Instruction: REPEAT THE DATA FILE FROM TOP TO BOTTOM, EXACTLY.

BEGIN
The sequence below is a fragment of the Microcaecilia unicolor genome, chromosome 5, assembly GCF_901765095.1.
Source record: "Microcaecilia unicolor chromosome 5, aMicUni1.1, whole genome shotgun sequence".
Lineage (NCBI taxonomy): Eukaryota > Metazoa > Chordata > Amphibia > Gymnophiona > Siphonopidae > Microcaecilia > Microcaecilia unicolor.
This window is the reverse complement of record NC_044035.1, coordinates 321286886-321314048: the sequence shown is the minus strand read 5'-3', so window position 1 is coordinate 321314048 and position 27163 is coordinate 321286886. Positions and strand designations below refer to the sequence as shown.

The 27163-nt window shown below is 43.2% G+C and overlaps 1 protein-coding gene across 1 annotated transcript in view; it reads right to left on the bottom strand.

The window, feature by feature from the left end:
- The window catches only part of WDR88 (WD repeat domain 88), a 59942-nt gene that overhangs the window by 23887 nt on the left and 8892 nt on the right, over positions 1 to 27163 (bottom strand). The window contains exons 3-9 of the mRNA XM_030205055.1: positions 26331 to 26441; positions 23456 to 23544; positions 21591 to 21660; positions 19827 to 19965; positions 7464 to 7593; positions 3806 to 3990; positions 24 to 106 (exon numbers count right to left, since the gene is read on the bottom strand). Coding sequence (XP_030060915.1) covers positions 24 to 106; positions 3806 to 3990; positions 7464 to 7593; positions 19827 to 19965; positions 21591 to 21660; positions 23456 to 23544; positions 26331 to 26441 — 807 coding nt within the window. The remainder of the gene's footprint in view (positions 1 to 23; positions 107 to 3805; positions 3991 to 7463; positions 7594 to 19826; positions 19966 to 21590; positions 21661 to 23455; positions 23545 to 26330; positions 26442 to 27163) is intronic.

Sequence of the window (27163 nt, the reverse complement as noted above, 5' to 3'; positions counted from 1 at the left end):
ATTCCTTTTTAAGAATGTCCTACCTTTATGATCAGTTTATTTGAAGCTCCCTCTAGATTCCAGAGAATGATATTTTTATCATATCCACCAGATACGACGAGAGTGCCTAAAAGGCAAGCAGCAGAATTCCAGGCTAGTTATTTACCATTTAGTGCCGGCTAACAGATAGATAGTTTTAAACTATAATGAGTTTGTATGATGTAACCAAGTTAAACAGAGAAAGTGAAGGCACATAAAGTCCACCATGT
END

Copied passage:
The sequence below is a fragment of the Microcaecilia unicolor genome, chromosome 5, assembly GCF_901765095.1.
Source record: "Microcaecilia unicolor chromosome 5, aMicUni1.1, whole genome shotgun sequence".
Lineage (NCBI taxonomy): Eukaryota > Metazoa > Chordata > Amphibia > Gymnophiona > Siphonopidae > Microcaecilia > Microcaecilia unicolor.
This window is the reverse complement of record NC_044035.1, coordinates 321286886-321314048: the sequence shown is the minus strand read 5'-3', so window position 1 is coordinate 321314048 and position 27163 is coordinate 321286886. Positions and strand designations below refer to the sequence as shown.

The 27163-nt window shown below is 43.2% G+C and overlaps 1 protein-coding gene across 1 annotated transcript in view; it reads right to left on the bottom strand.

The window, feature by feature from the left end:
- The window catches only part of WDR88 (WD repeat domain 88), a 59942-nt gene that overhangs the window by 23887 nt on the left and 8892 nt on the right, over positions 1 to 27163 (bottom strand). The window contains exons 3-9 of the mRNA XM_030205055.1: positions 26331 to 26441; positions 23456 to 23544; positions 21591 to 21660; positions 19827 to 19965; positions 7464 to 7593; positions 3806 to 3990; positions 24 to 106 (exon numbers count right to left, since the gene is read on the bottom strand). Coding sequence (XP_030060915.1) covers positions 24 to 106; positions 3806 to 3990; positions 7464 to 7593; positions 19827 to 19965; positions 21591 to 21660; positions 23456 to 23544; positions 26331 to 26441 — 807 coding nt within the window. The remainder of the gene's footprint in view (positions 1 to 23; positions 107 to 3805; positions 3991 to 7463; positions 7594 to 19826; positions 19966 to 21590; positions 21661 to 23455; positions 23545 to 26330; positions 26442 to 27163) is intronic.

Sequence of the window (27163 nt, the reverse complement as noted above, 5' to 3'; positions counted from 1 at the left end):
ATTCCTTTTTAAGAATGTCCTACCTTTATGATCAGTTTATTTGAAGCTCCCTCTAGATTCCAGAGAATGATATTTTTATCATATCCACCAGATACGACGAGAGTGCCTAAAAGGCAAGCAGCAGAATTCCAGGCTAGTTATTTACCATTTAGTGCCGGCTAACAGATAGATAGTTTTAAACTATAATGAGTTTGTATGATGTAACCAAGTTAAACAGAGAAAGTGAAGGCACATAAAGTCCACCATGT